# Example-2

Example 2: something wild

### Example 2

Prerequisite read for this tutorial example is `tutorial`.

Smtlink is extensible, with the user's understanding that the extended part
is not verified and therefore is the user's responsibility to ensure its
soundness. A different trust tag is installed if this customized Smtlink is
used. Such ability makes Smtlink very powerful. Here's an example to show the
usage.

Let's say we want to prove the theorem:

**Theorem 2.**
\forall x,y,z\in R, and \forall m,n \in Z, if 0 \le z \le 1 and
0 \le m \le n , then 2xy\cdot z^n \le (x^2+y^2)z^m.

In smtlink/z3_interface/, file RewriteExpt.py is a Python class
extending from the default class in ACL2_to_Z3.py. One could imaging defining
one's own file that does magical things in the SMT solver. What
RewriteExpt.py does is that it uses basic rewrite lemmas about expt
to help the SMT solver to solve. In order to make Smtlink uses the custom
version instead of the default, one needs to define and attach a new
configuration:

(defun my-smtlink-expt-config nil
(declare (xargs :guard t))
(change-smtlink-config (default-smt-cnf)
:smt-module "RewriteExpt"
:smt-class "to_smt_w_expt"))

(defattach custom-smt-cnf my-smtlink-expt-config)

Defining the function x^2+y^2

(defun x^2+y^2 (x y)
(+ (* x x) (* y y)))

Then define the theorem to prove:

(encapsulate nil
(local (include-book "arithmetic-5/top"
:dir :system))
(defthm poly-of-expt-example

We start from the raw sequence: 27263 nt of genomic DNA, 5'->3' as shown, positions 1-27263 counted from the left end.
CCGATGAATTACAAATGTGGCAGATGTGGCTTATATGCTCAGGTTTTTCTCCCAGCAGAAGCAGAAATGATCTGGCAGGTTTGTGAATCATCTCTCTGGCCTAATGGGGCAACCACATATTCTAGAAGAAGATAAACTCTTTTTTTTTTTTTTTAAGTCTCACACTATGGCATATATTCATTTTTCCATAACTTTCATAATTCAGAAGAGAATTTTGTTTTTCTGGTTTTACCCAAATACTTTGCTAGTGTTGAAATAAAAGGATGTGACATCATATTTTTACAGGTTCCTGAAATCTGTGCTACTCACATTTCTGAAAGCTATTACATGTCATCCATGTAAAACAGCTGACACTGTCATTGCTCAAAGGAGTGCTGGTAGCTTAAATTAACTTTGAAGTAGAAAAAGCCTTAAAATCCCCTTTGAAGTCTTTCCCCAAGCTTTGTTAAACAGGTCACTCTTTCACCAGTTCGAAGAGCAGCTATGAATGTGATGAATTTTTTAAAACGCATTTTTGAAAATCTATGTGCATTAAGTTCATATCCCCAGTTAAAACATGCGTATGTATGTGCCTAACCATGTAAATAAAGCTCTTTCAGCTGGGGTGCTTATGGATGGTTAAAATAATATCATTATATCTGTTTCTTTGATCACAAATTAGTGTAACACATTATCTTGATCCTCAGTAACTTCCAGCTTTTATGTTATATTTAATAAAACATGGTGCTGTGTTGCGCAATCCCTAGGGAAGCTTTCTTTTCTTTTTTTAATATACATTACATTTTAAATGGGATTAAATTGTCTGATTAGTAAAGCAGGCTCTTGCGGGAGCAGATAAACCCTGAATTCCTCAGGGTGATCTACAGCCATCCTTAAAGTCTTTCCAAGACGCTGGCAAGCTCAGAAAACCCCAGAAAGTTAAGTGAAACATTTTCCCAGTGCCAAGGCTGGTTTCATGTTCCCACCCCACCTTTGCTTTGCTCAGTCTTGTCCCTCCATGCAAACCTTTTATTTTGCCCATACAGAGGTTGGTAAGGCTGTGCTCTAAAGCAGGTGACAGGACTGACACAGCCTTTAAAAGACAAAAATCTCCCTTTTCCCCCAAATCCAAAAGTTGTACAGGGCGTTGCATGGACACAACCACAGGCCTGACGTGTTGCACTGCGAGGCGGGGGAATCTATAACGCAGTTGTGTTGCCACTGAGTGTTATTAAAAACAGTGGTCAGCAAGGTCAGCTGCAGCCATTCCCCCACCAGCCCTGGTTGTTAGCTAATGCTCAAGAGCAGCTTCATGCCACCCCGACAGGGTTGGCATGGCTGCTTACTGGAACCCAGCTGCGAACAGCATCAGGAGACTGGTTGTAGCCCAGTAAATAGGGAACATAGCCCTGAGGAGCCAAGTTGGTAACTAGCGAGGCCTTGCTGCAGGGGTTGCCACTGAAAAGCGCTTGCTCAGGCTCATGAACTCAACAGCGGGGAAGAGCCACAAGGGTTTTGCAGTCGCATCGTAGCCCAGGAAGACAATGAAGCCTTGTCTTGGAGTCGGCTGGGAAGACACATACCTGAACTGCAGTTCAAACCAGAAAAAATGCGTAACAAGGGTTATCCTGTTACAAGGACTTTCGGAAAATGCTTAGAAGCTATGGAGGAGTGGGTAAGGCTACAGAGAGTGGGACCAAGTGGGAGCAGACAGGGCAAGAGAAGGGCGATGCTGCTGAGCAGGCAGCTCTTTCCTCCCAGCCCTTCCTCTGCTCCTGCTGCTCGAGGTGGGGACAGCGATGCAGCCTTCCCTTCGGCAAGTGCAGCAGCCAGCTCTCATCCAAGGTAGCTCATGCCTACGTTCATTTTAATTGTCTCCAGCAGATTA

(implies (and (real/rationalp x)
(real/rationalp y)
(real/rationalp z)
(integerp m)
(integerp n)
(< 0 z)
(< z 1)
(< 0 m)
(< m n))
(<= (* 2 (expt z n) x y)
(* (expt z m) (x^2+y^2 x y))))
:hints
(("Goal"
:smtlink-custom
(:functions
((expt :formals ((r real/rationalp) (i real/rationalp))
:returns ((ex real/rationalp))
:level 0))
:hypotheses (((< (expt z n) (expt z m)))
((< 0 (expt z m)))
((< 0 (expt z n))))
:int-to-rat t)))))

Notice the :hints keyword used this time is :smtlink-custom. It
allows the customized version of Smtlink to be applied to the current
clause. Take a read in smt-hint for a detailed description of each
keyword. Here we will only describe what's used in this example.

In the hints, :function tells Smtlink to treat expt as an
uninterpreted function. :formals tells us the input argument types of the
uninterpreted function and :returns tells us the output argument type.
:levels specifies an expansion level of 0, making the function an
uninterpreted function.

:hypotheses provides a list of hypotheses that the user believes to be
true and can help with the proof. The hypotheses will be insert into the
hypotheses when generating the SMT problem. They will be proved correctness
as part of the returned clauses from the verified clause processor.

:int-to-rat tells Smtlink to raise integers to rationals when
translating the clause into a SMT problem. This is because of the limitation in
Z3. Integers mixed with real numbers are hard for Z3. We prove the given
theorem by proving a more general statement in the SMT solver.

Another observation is that, we are including the arithmetic-5 book for
proving the returned auxiliary clauses, which requires arithmetic
reasoning.